Q. What was your June testimony in Congress about?

Miller: … Xenex presented testimony about the effectiveness of our germ-zapping robot in reducing healthcare-associated infection (HAI) rates at U.S. hospitals and VA facilities.

We believe strongly in the efficacy of our robots and are very proud that we are helping keeping our nation’s veterans safe. We believe Congress has an opportunity to meaningfully improve the health of its veterans and citizens by promoting policies that accelerate the adoption of technologies that can effectively disinfect the hospital environment.

 Q. What do the robots cost?

Miller: The base price of a robot is $104,000 – preventing just two or three infections pays for the device. Most of our customers report ROI (return on investment) in less than four months.

Q. How do you keep track of the robots once deployed?

Miller: Each robot has an easy to use on-board database which logs system activity for utilization tracking and analysis. The robot connects wirelessly to an online customer portal for extensive reporting on utilization. Hospitals track device usage by user and by room so they can monitor which rooms have been disinfected, for example, and the number of rooms each user is doing. We analyze customer data proactively to ensure each hospital is meeting its utilization goals.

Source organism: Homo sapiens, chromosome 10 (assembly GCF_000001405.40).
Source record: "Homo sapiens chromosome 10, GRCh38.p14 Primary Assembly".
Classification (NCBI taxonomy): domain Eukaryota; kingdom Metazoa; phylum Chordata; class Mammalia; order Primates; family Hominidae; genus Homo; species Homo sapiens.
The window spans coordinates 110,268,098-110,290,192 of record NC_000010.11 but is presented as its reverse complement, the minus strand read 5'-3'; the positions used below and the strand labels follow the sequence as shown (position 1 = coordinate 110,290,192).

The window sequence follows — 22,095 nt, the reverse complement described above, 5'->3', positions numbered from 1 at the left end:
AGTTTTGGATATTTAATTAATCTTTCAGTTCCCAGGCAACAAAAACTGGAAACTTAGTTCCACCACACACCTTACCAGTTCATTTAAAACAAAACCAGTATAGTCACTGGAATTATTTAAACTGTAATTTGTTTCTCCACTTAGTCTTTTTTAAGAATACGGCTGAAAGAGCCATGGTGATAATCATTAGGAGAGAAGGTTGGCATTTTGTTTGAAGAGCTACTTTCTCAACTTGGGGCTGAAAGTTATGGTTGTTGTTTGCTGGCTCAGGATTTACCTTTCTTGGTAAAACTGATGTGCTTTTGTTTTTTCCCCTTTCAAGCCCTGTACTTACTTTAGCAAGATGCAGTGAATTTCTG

Q. What sets your robots apart from others?

Miller: Mercury bulb-generated ultraviolet light has been used for air and water disinfection for decades. There are dozens of companies now marketing mercury bulb UV light devices for surface disinfection in healthcare facilities. Mercury bulbs contain elemental mercury, which means they are classified as hazardous and toxic, and may require special handling if a bulb is damaged.

If a bulb breaks, mercury vapor is absorbed by the lungs at a 90 percent rate which is far more dangerous than a broken thermometer, which uses liquid mercury.

… Xenex … technology is 25,000 times more intense than mercury UV systems and enables Xenex’s germ-zapping robots to disinfect healthcare facilities in a fraction of the time it takes for mercury bulb devices to disinfect rooms.

Pulsed xenon emits high intensity UVC light across a broad germicidal spectrum (200-280 nanometers versus the single spectrum of 253.7 nanometers for mercury bulbs). This broad germicidal spectrum enables Xenex devices to eliminate a wider range of pathogens at a much faster rate than mercury devices.

The Xenex germ-zapping robot can disinfect a typical patient/procedure room in 5-10 minutes …  The only non-mercury UV room disinfection solution is provided by Xenex.

Aida Akl
Aida Akl is a journalist working on VOA's English Webdesk. She has written on a wide range of topics, although her more recent contributions have focused on technology. She has covered both domestic and international events since the mid-1980s as a VOA reporter and international broadcaster.